From Mabou to Ardnamurchan
The Highland Council welcomed Gaelic visitors from across the Atlantic this week. Gaelic teacher Mrs Joanne MacIntyre from Dalbrae Academy, Mabou, Cape Breton, and her 11/12 Gaelic class are currently on a cultural, linguistic and educational trip to the Highlands to augment and reinforce their Gaelic language and history studies at Dalbrae.
Mrs MacIntyre has been teaching each of the six students who are currently on the trip for a minimum of three years and they have all demonstrated a genuine talent for, and interest in, the language, culture and its associated history.
Two of the applicants have been enrolled in Gaelic language courses for four years at Dalbrae, since their Grade 9 year (age 14-15). Taryn MacDonald and Monica Ragan (both from Whycocomagh) have shown commitment to the language and have attended short courses at the Gaelic College in Cape Breton, as well as other community classes in addition to their studies at Dalbrae. Monica has also been accepted to the Celtic Studies program at St. Francis Xavier University for the upcoming Autumn term. Emily Rankin (Mabou) started Gaelic language study in her Grade 10 year, encouraged by her father’s interest in learning the language. In the years since, she has taken opportunities to go with him when he visits Gaelic speakers.
All six members of the group selected Gaelic Studies 11 as their Canadian History credit in their Grade 10 year (15-16 years old). This course triggered an interest in Gaelic language study for Jasmyn MacDonald (Little Judique), Theresa Moloney (Port Hood) and Christina O’ Connor (Port Hood). During the history course, all of the students completed a family tree, tracing their families back to their countries of origin, all of them to Scotland. Each student in this group did an excellent job and collected stories which supplemented their research, creating documents that they will continue to add to for years to come. Theresa, Jasmyn and Christina are showing promise in their second year of language study and, along with the rest of the group, enjoy attending local square dances as well as other Gaelic music and cultural events in the Cape Breton area.
The itinerary for their trip has been co-ordinated in conjunction with the Council’s Gaelic Team. The group will be in the Scotland for 10 days. While in Scotland, the group will be spending some time in Edinburgh including visiting the Scottish Parliament. They will be visiting Fort William, including Lochaber High School and Ardnamurchan High School, giving the students an opportunity to spend some time with Gaelic learners and speakers their own age and to explore the region from which some of their ancestors came.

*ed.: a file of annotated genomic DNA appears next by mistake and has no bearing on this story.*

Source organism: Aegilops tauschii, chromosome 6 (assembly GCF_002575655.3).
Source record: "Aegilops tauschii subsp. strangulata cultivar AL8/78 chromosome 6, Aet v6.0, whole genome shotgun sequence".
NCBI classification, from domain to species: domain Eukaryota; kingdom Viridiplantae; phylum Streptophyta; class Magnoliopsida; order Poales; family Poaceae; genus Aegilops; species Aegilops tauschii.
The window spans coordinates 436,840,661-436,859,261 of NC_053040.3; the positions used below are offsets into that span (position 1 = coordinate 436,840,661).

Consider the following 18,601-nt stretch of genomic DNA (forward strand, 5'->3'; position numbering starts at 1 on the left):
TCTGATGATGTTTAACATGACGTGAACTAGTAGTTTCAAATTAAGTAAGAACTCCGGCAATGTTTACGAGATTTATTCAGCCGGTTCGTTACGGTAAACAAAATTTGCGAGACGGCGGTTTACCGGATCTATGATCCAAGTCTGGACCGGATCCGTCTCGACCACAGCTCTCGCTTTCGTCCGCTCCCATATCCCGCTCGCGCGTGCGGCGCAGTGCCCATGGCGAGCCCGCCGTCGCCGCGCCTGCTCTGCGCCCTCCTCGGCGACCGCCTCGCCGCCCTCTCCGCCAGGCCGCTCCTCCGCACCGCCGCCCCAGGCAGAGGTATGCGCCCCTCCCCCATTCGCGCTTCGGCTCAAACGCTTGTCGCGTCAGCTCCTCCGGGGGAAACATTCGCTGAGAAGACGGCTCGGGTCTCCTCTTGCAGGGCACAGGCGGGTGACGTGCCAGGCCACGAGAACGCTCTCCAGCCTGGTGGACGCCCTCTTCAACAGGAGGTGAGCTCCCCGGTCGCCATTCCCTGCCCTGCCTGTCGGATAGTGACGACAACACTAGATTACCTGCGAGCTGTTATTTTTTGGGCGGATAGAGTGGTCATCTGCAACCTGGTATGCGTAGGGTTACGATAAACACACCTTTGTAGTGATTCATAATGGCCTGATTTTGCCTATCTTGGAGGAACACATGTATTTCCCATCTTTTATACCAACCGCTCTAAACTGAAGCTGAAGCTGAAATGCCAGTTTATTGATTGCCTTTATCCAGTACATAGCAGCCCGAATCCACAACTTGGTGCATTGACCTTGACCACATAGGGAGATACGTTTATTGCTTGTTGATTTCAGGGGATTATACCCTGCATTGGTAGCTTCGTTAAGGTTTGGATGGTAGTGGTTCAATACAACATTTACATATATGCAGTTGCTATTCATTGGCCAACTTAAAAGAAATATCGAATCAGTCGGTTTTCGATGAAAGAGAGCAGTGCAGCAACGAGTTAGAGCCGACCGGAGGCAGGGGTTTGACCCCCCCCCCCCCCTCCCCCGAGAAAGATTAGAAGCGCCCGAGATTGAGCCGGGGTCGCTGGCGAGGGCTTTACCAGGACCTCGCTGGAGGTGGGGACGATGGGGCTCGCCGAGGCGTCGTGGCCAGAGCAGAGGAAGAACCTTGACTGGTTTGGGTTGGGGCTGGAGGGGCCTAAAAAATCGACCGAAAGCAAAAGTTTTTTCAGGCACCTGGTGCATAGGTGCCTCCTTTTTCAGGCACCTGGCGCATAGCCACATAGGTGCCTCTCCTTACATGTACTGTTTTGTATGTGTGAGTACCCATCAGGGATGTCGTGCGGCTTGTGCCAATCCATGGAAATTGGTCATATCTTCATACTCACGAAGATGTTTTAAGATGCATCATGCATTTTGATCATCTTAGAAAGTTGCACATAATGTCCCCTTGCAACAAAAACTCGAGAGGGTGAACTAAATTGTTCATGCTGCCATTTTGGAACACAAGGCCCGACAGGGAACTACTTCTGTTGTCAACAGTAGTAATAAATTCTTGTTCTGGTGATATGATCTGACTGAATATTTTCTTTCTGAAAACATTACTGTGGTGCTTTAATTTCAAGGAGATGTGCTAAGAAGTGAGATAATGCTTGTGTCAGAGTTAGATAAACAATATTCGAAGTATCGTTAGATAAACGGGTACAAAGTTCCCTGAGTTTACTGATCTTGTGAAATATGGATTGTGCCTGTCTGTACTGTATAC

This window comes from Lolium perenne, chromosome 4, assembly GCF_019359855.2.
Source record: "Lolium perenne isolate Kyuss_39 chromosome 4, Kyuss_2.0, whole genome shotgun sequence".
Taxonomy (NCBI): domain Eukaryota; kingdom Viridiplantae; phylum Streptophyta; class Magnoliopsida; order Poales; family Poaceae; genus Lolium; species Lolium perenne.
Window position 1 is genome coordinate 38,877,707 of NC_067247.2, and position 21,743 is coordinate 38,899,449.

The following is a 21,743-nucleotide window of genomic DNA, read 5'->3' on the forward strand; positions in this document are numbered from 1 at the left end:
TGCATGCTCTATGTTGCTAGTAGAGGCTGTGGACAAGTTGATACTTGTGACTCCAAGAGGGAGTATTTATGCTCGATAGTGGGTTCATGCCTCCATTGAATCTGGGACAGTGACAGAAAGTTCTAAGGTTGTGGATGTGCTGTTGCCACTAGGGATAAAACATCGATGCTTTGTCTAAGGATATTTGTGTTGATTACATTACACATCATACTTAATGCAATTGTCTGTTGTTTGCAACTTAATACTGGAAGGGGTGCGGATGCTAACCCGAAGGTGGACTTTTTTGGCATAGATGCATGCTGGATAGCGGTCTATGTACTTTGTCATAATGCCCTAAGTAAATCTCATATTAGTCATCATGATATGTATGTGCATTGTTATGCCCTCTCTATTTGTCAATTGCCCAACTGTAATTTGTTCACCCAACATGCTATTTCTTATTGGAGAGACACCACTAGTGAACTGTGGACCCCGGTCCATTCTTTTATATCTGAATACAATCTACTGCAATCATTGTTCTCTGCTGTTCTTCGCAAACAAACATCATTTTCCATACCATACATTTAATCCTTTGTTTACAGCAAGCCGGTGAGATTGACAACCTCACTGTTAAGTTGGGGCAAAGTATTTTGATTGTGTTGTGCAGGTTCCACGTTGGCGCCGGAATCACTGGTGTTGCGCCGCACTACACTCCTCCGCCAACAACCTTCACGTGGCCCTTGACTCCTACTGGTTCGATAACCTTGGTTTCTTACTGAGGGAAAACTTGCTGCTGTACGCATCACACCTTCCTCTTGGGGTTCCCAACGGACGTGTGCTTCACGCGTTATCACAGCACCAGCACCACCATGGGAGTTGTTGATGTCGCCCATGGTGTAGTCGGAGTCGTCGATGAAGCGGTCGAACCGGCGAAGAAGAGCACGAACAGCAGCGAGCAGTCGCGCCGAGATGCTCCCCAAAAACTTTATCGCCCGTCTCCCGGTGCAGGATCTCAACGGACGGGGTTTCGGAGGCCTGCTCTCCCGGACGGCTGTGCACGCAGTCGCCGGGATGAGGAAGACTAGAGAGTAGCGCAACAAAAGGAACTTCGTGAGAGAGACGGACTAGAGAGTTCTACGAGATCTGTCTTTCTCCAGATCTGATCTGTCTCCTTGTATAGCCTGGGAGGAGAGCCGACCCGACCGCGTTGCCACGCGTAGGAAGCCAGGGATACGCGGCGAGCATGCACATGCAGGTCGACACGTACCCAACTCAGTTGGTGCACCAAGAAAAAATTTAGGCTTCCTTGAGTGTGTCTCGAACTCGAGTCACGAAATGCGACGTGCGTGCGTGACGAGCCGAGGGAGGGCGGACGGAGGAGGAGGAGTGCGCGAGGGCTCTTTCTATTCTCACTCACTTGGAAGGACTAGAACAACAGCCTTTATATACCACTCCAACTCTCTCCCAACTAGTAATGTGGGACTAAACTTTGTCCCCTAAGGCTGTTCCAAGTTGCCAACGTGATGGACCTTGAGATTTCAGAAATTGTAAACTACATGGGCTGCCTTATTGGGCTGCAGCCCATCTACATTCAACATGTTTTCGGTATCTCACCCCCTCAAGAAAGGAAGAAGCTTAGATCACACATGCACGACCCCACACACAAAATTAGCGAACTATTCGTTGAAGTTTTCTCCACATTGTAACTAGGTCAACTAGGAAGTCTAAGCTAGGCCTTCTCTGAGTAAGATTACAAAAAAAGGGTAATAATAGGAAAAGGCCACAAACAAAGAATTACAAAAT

From there they will visit Eilean Donan Castle, and then on to Sabhal Mòr Ostaig, exploring options for post-secondary education through the medium of Gaelic and visit Portree High School and the Traditional Music School in Plockton.
The last part of their trip will take them to Inverness where they will visit Bun-Sgoil Ghàidhlig Inbhir Nis (BSGI) and see how Gaelic Medium Education operates in a purpose built Gaelic Primary school. They will also meet the Provost of the City, Elected Members and other officials whilst in the City. The group will have an opportunity to visit Culloden Moor and the area surrounding the City of Inverness. They will have a Gaelic speaker guiding them for the duration of their tour of the Highlands, increasing Gaelic speaking opportunities throughout the trip and giving them an excellent chance to learn Gaelic place-names throughout the area.
Councillor Hamish Fraser, Chairperson of the Council’s Gaelic Implementation Group said: “This visit gives the young people the opportunity to see the language being taught, used in schools, and how it is intrinsically linked to the environment especially regarding many of the place-names in the area, and also the creative industries and further education.”
“The Memorandum of Understanding between the Council and the Government of Nova Scotia has encouraged and developed strong links with Cape Breton, this has created the opportunity for the young people to visit their ‘cousins’ here in the Highlands, this in turn will broaden their understanding of Gaelic and how it is embedded into the economy of key communities in the Highlands.”
Councillor Fraser continued: “I have also been informed that the students will be expected to document the trip and when they return, they have already been asked to speak about their experiences at their Gaelic Teachers’ Conference at Dalbrae Academy, scheduled for the 1st and 2nd of May. This trip will be a once-in-a-lifetime school experience for the students.”
Lewis MacKinnon, Executive Director of Gaelic Affairs for the Province of Nova Scotia said: “We congratulate and extend best wishes to Mrs MacIntyre and students from Dalbrae. This educational visit reinforces the importance of the Memorandum of Understanding between Nova Scotia and Highland Council and how through shared language and culture further areas such as education, cultural-tourism and community-based initiatives can be explored and enhanced.”
Mrs Joanne MacIntyre said: “I am really looking forward to this experience. I know when I made a similar trip in my youth, it was truly eye-opening, on top of being especially meaningful for me. Visiting the home of our ancestors and making connections through the language that they gifted to us is sure to be an experience that will make an impression on the students that they will carry with them for years to come. I believe that these students have shown determination in their studies and will continue to be voices for Gaelic in our Cape Breton communities and beyond well into the future.”